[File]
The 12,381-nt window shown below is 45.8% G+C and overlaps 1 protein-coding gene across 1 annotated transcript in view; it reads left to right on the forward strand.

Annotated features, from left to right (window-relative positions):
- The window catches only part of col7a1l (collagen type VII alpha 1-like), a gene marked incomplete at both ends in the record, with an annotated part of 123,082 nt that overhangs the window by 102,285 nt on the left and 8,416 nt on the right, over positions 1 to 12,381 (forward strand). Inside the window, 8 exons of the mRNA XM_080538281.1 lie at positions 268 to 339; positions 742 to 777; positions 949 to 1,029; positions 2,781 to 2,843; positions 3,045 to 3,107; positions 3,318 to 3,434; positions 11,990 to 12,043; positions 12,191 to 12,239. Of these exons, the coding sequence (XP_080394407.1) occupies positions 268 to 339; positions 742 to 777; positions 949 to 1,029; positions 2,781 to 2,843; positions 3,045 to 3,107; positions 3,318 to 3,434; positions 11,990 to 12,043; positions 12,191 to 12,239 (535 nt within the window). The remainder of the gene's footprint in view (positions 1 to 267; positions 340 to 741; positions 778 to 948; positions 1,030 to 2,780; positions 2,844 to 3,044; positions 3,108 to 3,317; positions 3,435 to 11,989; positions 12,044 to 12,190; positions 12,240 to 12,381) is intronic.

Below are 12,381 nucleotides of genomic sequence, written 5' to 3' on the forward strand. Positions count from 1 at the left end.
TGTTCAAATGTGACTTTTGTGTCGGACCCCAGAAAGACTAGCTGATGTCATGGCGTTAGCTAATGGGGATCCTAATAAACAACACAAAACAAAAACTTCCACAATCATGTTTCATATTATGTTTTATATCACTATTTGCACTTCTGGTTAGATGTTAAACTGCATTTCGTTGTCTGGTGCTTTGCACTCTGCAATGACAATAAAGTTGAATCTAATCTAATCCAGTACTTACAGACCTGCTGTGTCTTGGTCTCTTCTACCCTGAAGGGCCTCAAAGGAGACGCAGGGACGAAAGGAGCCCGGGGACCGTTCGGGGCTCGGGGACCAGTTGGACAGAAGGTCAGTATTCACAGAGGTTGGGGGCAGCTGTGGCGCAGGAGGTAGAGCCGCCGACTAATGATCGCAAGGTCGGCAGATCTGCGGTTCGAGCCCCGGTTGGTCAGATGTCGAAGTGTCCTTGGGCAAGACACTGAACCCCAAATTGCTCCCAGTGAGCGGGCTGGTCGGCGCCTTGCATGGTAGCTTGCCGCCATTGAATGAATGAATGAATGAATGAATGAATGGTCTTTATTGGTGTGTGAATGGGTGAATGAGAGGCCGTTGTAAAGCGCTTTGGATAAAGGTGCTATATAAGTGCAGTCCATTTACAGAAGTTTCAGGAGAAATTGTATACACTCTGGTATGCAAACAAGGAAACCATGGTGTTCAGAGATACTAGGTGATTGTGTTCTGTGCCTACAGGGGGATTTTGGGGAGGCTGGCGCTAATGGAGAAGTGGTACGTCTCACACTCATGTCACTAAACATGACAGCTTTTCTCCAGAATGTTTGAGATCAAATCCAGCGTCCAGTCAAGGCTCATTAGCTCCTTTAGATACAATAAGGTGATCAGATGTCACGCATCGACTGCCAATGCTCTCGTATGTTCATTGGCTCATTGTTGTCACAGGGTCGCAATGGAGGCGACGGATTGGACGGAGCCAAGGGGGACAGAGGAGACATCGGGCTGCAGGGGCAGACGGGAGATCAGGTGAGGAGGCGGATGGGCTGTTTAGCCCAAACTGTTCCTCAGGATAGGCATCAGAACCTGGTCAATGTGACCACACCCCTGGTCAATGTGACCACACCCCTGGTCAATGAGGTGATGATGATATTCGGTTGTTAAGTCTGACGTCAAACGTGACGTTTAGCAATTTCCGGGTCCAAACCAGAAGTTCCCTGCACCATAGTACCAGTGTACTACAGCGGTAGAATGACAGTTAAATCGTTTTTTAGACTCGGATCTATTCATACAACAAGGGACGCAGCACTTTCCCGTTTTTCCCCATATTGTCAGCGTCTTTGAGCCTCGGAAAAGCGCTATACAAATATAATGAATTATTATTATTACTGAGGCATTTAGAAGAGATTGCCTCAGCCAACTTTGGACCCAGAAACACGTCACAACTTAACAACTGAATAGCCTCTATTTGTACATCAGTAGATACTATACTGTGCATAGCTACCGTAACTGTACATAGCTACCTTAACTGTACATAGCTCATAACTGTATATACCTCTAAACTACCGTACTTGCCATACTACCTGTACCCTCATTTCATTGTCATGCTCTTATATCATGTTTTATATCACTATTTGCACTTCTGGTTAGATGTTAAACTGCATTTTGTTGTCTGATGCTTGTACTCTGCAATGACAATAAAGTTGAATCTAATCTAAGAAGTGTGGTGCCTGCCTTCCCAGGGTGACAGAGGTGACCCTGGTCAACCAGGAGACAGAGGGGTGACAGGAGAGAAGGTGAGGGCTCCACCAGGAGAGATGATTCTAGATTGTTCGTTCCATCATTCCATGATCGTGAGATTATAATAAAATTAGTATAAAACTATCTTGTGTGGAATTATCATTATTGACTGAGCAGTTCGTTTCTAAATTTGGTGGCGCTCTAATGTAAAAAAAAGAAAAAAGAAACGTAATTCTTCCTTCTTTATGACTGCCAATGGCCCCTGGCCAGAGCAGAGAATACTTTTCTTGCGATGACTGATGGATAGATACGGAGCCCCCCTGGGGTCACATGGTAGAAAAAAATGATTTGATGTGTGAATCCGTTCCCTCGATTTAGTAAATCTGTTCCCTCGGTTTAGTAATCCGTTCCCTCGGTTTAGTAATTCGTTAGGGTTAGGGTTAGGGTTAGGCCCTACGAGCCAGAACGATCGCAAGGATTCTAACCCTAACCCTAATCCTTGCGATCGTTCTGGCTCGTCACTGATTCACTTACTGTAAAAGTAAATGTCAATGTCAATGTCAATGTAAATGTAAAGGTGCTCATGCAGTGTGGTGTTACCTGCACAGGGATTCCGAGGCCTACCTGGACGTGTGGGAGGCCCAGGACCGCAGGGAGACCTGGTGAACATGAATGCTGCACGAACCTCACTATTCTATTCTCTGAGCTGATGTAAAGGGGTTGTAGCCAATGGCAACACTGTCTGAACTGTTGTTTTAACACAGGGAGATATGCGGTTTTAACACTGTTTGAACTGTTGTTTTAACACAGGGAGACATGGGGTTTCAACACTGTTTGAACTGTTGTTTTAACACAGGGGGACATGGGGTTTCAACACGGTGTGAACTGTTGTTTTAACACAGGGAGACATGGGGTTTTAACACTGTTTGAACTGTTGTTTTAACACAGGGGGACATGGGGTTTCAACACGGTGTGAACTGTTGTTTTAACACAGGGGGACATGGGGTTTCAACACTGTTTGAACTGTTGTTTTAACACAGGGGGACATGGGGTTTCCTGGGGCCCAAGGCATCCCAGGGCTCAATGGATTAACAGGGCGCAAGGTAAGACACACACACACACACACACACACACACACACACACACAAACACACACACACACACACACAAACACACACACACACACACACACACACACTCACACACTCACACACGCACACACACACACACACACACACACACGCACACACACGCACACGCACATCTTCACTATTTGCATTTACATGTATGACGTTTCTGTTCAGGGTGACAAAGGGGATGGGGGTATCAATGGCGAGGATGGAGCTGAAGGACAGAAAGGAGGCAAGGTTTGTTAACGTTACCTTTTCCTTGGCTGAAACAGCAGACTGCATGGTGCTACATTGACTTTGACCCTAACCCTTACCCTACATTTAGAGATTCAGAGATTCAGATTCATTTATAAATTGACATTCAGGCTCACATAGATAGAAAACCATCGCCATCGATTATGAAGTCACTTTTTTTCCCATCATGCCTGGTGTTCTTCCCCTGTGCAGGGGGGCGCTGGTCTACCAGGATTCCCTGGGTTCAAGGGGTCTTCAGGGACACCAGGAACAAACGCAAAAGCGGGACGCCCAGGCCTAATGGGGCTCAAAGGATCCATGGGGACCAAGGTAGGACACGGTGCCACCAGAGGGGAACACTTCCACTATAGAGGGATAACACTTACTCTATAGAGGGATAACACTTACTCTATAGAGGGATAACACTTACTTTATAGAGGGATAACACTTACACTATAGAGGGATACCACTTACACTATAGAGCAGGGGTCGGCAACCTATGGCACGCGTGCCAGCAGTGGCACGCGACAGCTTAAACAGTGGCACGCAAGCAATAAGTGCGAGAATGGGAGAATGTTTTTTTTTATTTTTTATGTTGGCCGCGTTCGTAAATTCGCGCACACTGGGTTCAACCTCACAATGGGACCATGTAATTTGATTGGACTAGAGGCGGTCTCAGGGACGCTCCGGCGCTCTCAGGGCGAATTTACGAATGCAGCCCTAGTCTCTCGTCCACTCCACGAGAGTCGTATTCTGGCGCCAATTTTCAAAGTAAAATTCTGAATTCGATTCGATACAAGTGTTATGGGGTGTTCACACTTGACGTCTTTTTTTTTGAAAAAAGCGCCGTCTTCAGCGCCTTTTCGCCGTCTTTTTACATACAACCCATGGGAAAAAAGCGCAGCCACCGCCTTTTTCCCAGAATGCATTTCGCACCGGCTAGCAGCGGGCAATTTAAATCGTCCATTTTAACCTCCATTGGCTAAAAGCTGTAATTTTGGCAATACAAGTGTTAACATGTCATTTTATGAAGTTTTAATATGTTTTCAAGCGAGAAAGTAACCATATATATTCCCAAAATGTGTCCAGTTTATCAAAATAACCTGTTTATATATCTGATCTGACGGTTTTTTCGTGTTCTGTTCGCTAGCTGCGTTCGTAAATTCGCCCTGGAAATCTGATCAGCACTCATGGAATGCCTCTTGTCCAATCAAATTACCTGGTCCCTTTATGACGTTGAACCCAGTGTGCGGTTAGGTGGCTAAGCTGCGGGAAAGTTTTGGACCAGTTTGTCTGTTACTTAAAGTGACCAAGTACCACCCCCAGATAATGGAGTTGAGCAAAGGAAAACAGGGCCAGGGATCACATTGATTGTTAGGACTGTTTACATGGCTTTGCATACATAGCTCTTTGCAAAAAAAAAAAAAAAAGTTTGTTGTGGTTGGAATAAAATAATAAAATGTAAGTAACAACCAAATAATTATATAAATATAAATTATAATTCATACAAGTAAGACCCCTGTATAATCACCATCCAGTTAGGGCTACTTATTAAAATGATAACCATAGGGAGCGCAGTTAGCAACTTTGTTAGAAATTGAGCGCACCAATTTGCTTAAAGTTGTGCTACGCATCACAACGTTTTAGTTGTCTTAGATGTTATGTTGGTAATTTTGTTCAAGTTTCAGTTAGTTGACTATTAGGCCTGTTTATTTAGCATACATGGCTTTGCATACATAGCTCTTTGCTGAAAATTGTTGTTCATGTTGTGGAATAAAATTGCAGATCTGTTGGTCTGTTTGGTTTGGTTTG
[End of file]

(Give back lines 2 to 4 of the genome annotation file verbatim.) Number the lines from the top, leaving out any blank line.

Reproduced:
Annotated features, from left to right (window-relative positions):
- The window catches only part of col7a1l (collagen type VII alpha 1-like), a gene marked incomplete at both ends in the record, with an annotated part of 123,082 nt that overhangs the window by 102,285 nt on the left and 8,416 nt on the right, over positions 1 to 12,381 (forward strand). Inside the window, 8 exons of the mRNA XM_080538281.1 lie at positions 268 to 339; positions 742 to 777; positions 949 to 1,029; positions 2,781 to 2,843; positions 3,045 to 3,107; positions 3,318 to 3,434; positions 11,990 to 12,043; positions 12,191 to 12,239. Of these exons, the coding sequence (XP_080394407.1) occupies positions 268 to 339; positions 742 to 777; positions 949 to 1,029; positions 2,781 to 2,843; positions 3,045 to 3,107; positions 3,318 to 3,434; positions 11,990 to 12,043; positions 12,191 to 12,239 (535 nt within the window). The remainder of the gene's footprint in view (positions 1 to 267; positions 340 to 741; positions 778 to 948; positions 1,030 to 2,780; positions 2,844 to 3,044; positions 3,108 to 3,317; positions 3,435 to 11,989; positions 12,044 to 12,190; positions 12,240 to 12,381) is intronic.

Below are 12,381 nucleotides of genomic sequence, written 5' to 3' on the forward strand. Positions count from 1 at the left end.